Such a brief synopsis does little or no justice to Penkov’s novel which weaves folklore, dreams and history through its long and winding narrative, often turning back on itself. This is an area long beset by division and conflict – both political and religious – and still riddled with superstition. Our Cover imagenarrator is an unreliable one but his grandfather is even more so, smartly pulling the rug from under his grandson’s feet on more than one occasion as he unfolds his own story and the story of Klisura, each with its many convolutions. Penkov’s writing is beautifully expressed but it’s also very funny at times: ‘My erections are more frequent than your calls’ complains Grandpa to his grandson; ‘her father, upon hearing the baby’s girlish cries, lay down, closed his eyes, and had a stroke right there on the floor of the birth-room. Entirely out of spite’ says the imam’s daughter of her father. It’s not an easy read, bewildering at times with its many stories, myths and legends overlapping with history, but it’s worth the effort. You’d think it would be hard to come up with a similar a novel but Louis de Bernières’ Birds without Wings popped into my head while reading it. Set not a million miles away in a small Anatolian village riven by religious differences, it’s a love story which also charts the rise of Ataturk, Turkey’s founder. Well worth seeking out.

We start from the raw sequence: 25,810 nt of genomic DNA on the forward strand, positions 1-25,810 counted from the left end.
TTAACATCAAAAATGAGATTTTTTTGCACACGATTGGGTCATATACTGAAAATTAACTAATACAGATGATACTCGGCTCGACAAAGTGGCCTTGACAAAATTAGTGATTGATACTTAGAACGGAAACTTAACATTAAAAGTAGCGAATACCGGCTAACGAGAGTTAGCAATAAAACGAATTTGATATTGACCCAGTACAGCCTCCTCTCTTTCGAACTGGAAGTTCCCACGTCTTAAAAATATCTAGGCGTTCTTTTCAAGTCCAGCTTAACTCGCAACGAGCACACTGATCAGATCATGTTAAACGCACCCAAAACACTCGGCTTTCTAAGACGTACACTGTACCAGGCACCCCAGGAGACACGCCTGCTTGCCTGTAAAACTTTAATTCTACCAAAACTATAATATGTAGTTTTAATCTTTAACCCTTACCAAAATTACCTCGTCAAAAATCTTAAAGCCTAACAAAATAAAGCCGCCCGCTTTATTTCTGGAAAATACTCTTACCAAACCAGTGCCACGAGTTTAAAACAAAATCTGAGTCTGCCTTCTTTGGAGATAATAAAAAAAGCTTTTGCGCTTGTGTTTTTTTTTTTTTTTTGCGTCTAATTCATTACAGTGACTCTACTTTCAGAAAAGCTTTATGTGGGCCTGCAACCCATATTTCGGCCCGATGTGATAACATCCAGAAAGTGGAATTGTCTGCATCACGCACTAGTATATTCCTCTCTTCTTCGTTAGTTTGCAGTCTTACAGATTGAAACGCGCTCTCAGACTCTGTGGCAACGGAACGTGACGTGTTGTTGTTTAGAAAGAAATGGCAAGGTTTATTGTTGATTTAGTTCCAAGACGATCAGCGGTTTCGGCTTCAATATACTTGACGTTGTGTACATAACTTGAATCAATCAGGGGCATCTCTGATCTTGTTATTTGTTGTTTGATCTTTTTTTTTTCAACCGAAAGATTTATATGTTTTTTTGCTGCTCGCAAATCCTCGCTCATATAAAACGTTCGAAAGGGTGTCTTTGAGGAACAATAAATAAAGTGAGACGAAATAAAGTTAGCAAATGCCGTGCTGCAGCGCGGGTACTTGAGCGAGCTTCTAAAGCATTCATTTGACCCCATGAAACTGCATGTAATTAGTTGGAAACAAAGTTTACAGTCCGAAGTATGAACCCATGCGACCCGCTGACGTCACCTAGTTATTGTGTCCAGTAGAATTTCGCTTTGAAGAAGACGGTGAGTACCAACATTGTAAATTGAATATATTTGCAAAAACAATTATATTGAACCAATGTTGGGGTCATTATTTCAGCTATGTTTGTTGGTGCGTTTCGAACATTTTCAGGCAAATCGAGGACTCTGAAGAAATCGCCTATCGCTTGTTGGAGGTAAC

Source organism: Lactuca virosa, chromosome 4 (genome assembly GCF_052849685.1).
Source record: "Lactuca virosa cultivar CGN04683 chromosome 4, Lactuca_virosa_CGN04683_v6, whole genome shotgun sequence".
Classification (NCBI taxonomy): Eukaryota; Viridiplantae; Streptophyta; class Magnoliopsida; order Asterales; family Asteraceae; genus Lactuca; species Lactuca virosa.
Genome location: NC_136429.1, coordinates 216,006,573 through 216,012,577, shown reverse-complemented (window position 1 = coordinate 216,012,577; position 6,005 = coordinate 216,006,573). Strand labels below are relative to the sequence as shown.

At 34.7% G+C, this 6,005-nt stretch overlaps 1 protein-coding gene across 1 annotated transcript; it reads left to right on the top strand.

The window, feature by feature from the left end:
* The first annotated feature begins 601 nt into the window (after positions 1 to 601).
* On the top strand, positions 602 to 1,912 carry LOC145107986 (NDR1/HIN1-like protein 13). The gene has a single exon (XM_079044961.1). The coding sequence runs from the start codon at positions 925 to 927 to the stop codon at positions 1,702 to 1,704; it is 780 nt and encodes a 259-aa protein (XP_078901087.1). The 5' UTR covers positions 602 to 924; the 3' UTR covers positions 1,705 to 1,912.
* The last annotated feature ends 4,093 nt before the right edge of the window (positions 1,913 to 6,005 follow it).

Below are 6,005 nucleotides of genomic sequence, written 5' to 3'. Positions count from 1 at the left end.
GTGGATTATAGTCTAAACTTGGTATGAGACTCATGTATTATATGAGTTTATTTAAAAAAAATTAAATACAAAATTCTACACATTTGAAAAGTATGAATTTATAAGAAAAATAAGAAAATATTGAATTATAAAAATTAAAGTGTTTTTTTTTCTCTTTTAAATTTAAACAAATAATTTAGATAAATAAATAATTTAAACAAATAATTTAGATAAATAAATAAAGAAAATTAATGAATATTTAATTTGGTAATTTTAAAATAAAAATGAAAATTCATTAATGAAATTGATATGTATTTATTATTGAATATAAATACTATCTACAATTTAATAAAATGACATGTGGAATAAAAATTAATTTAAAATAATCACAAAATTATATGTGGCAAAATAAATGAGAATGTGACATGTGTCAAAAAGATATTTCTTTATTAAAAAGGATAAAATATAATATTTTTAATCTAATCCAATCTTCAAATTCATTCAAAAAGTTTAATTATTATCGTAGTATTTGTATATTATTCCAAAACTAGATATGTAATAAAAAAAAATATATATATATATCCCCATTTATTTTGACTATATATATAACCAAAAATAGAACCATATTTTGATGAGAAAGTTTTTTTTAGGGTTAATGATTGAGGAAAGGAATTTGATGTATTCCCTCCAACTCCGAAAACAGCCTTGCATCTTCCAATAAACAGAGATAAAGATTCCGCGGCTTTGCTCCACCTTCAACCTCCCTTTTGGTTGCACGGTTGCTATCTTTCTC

14 thoughts on “Stork Mountain by Miroslav Penkov: Stories within stories

  1. poppypeacockpens

    New to me, this one Susan – sounds good but for a length of time with little distraction which is rare at the minute … although the two examples of ‘comedy’ makes me think twice! Great review